Some individuals may believe that, while child sexual assault is wrong, there is no harm in viewing internet child exploitation material because it is, after all, just a digital recording of something that happened in the past. However, some important contrary points can be made. Clearly if an individual pays for child exploitation material then they are supporting a market that abuses children. Regardless of whether “users” pay for material, victims can be terribly scarred by the knowledge that (a) a record of their abuse exists on the net, (b) it is used by others for sexual stimulation and (c) this is what the abuser wanted. In a sense, viewing child exploitation material perpetuates the original crime. MercatorNet: Some of the child pornography is distributed through the same peer to peer networks used to illegally download movies, music, and software. What proportion is constituted by child pornography?  Jeremy Prichard: We cannot quantify the proportion of child exploitation material distributed via P2P networks. MercatorNet: What did your research into the site IsoHunt, which describes itself as the “best P2P files search engine and community”, uncover about the popularity of child pornography? Jeremy Prichard: For three months in late 2010 we recorded the 300 most popular search terms entered on isoHunt. The bulk of the terms related to movies, music, software and so forth. But three child “pornography” terms consistently appeared. One term for “pre-teen hardcore” ranked in the top 100 for a month; this search term was entered more frequently in that month than Harry Potter, Spartacus, Linkin Park, or Big Bang Theory. Our results do not show how many people entered the child “pornography” search terms. But given the popularity of isoHunt – which had 1.42 million registered users at the time -– the findings were concerning. MercatorNet: Currently the principal way of combatting internet child pornography is by cutting off supply through law enforcement. Are there other creative ways of dealing with this market? Jeremy Prichard: One strategy would be to actually approach online communities, such as isoHunt, and to engage in discussions with them about child pornography. This would be an attempt to encourage isoHunt to make prominent statements on its website denouncing child pornography and the harm it causes.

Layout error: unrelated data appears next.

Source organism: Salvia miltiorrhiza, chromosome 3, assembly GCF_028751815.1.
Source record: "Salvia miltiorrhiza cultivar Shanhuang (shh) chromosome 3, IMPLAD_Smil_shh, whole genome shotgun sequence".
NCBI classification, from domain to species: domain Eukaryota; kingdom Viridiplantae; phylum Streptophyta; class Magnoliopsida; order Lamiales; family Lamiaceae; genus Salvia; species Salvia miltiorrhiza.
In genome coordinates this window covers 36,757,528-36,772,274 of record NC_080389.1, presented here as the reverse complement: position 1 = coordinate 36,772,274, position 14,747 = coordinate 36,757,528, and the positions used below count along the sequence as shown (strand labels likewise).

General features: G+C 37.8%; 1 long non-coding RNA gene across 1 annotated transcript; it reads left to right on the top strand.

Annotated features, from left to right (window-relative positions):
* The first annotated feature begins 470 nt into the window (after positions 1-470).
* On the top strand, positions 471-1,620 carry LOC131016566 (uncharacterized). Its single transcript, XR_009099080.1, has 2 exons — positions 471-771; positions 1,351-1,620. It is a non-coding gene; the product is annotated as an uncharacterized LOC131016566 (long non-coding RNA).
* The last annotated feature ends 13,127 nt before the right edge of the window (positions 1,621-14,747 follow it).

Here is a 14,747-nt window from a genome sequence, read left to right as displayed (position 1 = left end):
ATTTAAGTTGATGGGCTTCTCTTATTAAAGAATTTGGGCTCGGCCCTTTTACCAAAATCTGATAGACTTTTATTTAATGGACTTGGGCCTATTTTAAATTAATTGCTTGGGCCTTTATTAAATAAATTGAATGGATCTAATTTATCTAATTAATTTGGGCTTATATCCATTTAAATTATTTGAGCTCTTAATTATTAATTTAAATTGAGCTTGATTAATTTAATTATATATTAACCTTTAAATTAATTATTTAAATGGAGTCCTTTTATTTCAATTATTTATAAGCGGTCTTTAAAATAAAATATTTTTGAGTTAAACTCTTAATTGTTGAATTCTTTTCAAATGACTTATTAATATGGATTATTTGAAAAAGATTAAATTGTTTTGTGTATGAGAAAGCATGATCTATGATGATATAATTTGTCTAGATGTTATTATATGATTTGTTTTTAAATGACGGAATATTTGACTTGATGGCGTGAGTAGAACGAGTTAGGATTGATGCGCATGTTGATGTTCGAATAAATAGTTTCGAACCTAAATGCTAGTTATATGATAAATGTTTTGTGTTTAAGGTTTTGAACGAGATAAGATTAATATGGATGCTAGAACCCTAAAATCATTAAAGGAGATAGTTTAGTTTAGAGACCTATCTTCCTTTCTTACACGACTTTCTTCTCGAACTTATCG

We’d like to see isoHunt alter the way in which the Top 300 hits are generated so that child pornography search terms do not appear. Of course, with strategies such as these isoHunt might be concerned about a variety of complex issues, including how to maintain its popularity and safeguard its profit base. Conceivably isoHunt may lose credibility among its followers if it were seen to have turned its back on core beliefs about censorship and free speech.
A different strategy to encourage pro-social norms among online subcultures would focus on automated internet messages, or pop-up messages, that for instance appear when a user enters certain terms into a search engine. Pop-ups are more likely to be effective if they explain the harms of child pornography, rather than adopting a deterrent approach that centres on law enforcement.
Perhaps they could be short movies, possibly using Adobe Flash or another embedded, rich multimedia file type, featuring individuals with high status among online subcultures. For example, perhaps a message from a famous actor would capture attention. Alternatively, individuals could be approached that have specific status in certain communities, such as gamers, geeks and hackers. Jeremy Prichard is a lecturer in law at the University of Tasmania, in Hobart, Australia. 


Join Mercator today for free and get our latest news and analysis

Buck internet censorship and get the news you may not get anywhere else, delivered right to your inbox. It's free and your info is safe with us, we will never share or sell your personal data.

Be the first to comment

Please check your e-mail for a link to activate your account.